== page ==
Friday, February 17, 2017
Monday, February 06, 2017
Bronwyn Lloyd: Arabian Nights bookcase (3/2/17)
In three weeks from now, my new paper 139.329: Advanced Fiction Writing will be starting at Massey Albany (where I teach), as well as in an extramural version for distance students.
The most innovative aspect of this course is that it's centred firmly on the Arabian Nights - or, rather, on the almost infinite variety of fictional techniques on display in that work (if it is a work, that is, rather than just an eclectic anthology of stories collected over the centuries by different compilers in different languages and cultures).
How exactly am I proposing to do that? Well, if you're curious, you could do worse than check out the following link to the (publicly available) course website: http://albany139329.blogspot.co.nz/. That will give you a pretty good overview. If you're really interested, of course, we're always open to new enrolments. (After all, as an old Linguistics Professor told the idealistic young J. R. R. Tolkien when he first arrived at university, "What is a university, lad? It's a factory. And what does it produce? It produces fees").
For those of you who are bit less passionate about the subject, I thought it might be best here to reprint a kind of q-&-a interview I did on the subject with the Canadian-Sikh Indian writer Jaspreet Singh when he came to stay with us a few months ago. He was particularly intrigued by the large bookcase full of all the different translations and versions of the collection which we have in our living room.
Given his upbringing in North India, in Kashmir and New Delhi, Jaspreet preferred to use the Persian form of the title, Hazar Afsaneh [Thousand Tales], rather than the more familiar Arabic Alf Layla wa Layla [One Thousand Nights and a Night].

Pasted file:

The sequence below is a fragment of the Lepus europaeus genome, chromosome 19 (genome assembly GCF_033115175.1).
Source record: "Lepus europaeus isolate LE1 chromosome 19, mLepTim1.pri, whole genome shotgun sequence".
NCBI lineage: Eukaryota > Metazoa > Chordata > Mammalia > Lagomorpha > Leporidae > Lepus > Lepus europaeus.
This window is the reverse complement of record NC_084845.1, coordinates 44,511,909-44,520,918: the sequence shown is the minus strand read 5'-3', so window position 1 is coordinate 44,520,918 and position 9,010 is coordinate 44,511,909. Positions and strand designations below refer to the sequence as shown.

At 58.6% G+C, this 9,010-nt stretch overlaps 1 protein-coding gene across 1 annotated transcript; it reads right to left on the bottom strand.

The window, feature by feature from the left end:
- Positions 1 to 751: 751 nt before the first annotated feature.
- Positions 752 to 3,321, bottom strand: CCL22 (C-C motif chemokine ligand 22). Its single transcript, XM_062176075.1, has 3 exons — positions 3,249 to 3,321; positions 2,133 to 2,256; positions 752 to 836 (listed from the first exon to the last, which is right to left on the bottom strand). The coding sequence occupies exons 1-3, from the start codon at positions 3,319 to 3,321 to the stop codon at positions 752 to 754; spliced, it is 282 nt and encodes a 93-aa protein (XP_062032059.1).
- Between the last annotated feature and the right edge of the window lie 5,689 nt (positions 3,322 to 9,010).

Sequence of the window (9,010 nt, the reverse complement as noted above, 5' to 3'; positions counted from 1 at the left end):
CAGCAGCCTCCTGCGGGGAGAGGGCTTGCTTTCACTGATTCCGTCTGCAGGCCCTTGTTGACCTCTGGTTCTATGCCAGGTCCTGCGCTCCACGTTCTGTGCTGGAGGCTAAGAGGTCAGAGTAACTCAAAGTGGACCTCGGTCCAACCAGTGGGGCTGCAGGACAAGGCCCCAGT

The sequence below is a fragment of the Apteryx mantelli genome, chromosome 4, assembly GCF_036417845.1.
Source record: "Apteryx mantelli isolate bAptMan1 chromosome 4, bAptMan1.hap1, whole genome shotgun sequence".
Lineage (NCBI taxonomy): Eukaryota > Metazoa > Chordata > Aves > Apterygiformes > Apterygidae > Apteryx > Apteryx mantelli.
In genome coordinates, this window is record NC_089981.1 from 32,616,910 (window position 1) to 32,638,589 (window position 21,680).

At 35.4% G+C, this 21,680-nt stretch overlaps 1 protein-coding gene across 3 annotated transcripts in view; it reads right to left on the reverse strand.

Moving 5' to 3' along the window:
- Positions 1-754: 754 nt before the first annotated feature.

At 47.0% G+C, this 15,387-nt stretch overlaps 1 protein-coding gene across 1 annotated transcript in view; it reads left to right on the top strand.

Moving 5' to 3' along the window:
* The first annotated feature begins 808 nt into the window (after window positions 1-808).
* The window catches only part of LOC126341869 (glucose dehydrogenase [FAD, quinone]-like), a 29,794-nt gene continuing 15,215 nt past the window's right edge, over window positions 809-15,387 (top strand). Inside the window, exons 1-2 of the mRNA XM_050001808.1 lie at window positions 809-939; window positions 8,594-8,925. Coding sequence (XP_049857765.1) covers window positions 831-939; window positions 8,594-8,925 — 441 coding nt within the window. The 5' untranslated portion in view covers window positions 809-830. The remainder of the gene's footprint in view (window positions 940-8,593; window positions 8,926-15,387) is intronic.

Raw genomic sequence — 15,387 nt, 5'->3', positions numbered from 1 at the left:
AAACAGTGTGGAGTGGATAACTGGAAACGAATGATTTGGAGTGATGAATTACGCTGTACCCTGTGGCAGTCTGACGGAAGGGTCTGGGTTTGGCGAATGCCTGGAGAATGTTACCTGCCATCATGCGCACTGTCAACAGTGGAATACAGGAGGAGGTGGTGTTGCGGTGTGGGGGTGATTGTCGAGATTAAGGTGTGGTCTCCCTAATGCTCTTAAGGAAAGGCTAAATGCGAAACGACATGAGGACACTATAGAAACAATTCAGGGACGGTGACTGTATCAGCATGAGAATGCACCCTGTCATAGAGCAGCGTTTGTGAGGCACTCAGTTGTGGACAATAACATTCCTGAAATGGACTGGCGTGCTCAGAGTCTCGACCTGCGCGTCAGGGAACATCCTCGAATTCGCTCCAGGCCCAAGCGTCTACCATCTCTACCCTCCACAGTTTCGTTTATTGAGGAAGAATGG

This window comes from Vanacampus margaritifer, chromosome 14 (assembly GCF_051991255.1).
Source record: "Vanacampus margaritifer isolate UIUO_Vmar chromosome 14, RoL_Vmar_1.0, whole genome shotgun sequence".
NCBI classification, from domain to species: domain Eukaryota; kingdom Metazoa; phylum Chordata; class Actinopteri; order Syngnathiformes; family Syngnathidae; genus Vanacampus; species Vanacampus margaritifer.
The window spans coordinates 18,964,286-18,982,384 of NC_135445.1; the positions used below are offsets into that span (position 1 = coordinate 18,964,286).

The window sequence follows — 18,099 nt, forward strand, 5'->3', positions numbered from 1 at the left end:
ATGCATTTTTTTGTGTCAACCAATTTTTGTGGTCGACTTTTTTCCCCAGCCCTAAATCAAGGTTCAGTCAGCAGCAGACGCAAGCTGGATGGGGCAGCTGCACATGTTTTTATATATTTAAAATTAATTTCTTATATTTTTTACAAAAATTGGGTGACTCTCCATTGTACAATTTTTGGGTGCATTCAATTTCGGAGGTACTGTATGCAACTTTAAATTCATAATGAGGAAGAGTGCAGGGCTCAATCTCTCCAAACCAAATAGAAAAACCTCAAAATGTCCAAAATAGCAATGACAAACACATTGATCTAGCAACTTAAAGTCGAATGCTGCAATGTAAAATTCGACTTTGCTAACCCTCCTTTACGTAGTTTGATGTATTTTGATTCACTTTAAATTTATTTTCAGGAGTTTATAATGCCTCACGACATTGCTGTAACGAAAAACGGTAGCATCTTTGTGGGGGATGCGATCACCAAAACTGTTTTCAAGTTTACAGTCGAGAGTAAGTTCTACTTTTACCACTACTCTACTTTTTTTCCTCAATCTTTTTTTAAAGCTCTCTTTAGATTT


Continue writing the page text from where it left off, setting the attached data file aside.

Bronwyn Lloyd: Arabian Nights bookcase [close-up] (3/2/2017)
Hazaar Afsaneh [The Thousand Nights]:
An Interview by Jaspreet Singh
John W. MacDonald: Jaspreet Singh (2008)
[Jaspreet:] Who introduced you to Hazaar Afsaneh as a child? How old were you? Where were you based?
[Jack]: You know, it’s quite hard to say. I suppose it must have been my father. At any rate he was the one who bought the beautifully illustrated editions of Aladdin and Sinbad the Sailor which I remember poring over with such attention. I still have one of them now:
Maraja: The Seven Voyages of Sinbad the Sailor (1964)
The Seven Voyages of Sinbad the Sailor. Retold by Shirley Goulden. Illustrated by Maraja. London: W. H. Allen, 1964.I suppose that puts it back well before the age of 10 or so. We were already in the house in Mairangi Bay. All my siblings were born and brought up there.
When did the Nights become an incurable obsession?
I think that they really took over – from being one of many other bookish interests – after I’d finished my PhD thesis and was utterly sick of the subject matter of said subject of study (books about South America in European literature). So that would put it around 1990: 25 years ago.
Ah, well, you make a good point. It was while I was in Tahiti, studying French, in 1978, at the age of 16, that I bought my first substantive copy of the Nights (or, rather, arranged to have it given to me as a birthday present: they’d bought me another book which I already owned, and offered to exchange it. I – somewhat cheekily, in retrospect – asked to be allowed to swap it for the two volume Classiques Garnier edition of Galland’s Mille et Une Nuits.) I read virtually every word of it in French, then, long before I owned it in English.
Do you have a name for the bookshelf? Hazaar Afsaneh (1000 Stories) bookshelf?
Bronwyn Lloyd: Glass-fronted bookcase (2/2/17)
Just the Arabian Nights bookshelf, I suppose. Before that they were scattered all over the place: the main ones in that glass-fronted bookshelf I inherited from my grandmother.